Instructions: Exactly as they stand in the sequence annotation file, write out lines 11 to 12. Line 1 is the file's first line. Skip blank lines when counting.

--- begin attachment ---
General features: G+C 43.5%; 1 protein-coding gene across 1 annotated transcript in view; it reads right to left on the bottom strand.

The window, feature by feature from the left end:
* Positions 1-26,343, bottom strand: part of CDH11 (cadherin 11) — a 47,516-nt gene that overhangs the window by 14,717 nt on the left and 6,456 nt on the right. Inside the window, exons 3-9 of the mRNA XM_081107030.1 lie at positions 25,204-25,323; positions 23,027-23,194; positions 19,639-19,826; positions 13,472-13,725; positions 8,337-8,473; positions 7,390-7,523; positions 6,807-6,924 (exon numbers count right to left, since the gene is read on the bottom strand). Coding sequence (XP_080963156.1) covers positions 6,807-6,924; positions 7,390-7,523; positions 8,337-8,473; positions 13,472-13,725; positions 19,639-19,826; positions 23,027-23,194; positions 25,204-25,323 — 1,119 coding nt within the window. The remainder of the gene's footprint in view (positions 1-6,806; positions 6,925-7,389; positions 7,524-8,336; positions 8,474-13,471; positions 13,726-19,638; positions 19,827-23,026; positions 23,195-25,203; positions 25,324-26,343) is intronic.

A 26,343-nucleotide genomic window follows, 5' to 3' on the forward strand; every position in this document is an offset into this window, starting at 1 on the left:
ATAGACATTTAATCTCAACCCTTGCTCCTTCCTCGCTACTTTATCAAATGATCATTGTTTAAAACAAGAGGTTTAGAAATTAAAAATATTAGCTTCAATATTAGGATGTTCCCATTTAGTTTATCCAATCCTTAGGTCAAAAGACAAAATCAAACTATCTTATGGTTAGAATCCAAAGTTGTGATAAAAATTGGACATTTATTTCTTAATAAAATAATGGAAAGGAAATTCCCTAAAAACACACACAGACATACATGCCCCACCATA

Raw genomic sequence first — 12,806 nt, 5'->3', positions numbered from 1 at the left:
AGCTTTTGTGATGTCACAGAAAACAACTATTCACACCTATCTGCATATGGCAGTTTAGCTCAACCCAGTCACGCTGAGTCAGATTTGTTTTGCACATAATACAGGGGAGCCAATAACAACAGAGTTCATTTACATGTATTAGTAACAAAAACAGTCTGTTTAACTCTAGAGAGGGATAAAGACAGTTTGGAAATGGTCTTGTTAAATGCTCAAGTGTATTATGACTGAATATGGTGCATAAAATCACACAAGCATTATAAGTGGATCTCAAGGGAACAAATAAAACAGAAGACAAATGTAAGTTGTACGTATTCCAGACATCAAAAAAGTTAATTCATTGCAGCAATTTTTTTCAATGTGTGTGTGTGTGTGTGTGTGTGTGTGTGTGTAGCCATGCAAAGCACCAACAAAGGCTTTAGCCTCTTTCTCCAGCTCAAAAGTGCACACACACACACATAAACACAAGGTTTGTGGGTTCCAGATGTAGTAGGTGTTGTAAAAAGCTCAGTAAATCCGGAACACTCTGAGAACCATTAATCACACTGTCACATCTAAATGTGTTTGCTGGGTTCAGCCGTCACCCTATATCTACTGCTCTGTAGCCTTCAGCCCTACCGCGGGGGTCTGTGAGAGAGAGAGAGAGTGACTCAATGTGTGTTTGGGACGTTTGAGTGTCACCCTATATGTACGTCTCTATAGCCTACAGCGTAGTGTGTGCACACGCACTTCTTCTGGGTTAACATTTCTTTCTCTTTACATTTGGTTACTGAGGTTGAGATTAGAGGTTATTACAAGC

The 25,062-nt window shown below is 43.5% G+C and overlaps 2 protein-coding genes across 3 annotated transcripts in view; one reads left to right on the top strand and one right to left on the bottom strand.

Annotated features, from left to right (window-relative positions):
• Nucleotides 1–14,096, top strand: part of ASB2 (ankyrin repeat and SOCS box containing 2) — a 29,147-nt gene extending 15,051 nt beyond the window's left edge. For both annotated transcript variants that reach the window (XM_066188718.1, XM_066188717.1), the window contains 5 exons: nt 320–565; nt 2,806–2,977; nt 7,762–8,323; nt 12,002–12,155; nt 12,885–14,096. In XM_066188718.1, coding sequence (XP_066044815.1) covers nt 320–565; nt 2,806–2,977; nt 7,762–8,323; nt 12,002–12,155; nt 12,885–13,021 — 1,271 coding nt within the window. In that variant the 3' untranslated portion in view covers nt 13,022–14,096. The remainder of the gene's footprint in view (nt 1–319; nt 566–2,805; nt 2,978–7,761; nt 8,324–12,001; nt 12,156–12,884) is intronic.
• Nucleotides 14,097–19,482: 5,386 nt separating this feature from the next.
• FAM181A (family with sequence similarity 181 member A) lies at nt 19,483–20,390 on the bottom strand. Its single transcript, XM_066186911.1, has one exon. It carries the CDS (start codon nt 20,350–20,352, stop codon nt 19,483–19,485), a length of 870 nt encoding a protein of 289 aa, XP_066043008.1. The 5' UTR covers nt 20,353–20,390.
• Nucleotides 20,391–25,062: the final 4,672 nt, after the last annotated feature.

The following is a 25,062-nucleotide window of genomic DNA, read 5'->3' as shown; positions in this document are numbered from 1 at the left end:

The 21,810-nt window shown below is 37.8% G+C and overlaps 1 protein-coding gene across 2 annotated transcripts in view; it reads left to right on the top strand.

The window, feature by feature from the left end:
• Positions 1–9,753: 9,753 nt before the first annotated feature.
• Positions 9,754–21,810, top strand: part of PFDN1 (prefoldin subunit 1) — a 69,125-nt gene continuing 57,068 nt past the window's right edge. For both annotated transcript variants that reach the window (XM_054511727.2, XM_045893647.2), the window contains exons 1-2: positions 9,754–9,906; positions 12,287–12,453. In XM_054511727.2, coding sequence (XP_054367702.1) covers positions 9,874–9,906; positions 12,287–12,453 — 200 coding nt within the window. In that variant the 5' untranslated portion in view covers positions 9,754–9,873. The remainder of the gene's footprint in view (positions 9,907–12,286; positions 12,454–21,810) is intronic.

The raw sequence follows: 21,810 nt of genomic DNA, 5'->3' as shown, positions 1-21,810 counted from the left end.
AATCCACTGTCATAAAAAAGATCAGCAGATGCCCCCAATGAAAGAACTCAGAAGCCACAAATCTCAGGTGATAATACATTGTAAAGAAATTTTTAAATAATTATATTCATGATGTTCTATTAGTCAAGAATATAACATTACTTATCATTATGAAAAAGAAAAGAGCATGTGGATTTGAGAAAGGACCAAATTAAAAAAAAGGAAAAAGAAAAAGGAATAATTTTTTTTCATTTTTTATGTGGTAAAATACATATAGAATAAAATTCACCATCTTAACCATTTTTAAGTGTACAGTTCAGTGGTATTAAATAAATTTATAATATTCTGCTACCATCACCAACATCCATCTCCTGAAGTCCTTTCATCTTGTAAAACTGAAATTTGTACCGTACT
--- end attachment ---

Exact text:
• Nucleotides 14,097–19,482: 5,386 nt separating this feature from the next.
• FAM181A (family with sequence similarity 181 member A) lies at nt 19,483–20,390 on the bottom strand. Its single transcript, XM_066186911.1, has one exon. It carries the CDS (start codon nt 20,350–20,352, stop codon nt 19,483–19,485), a length of 870 nt encoding a protein of 289 aa, XP_066043008.1. The 5' UTR covers nt 20,353–20,390.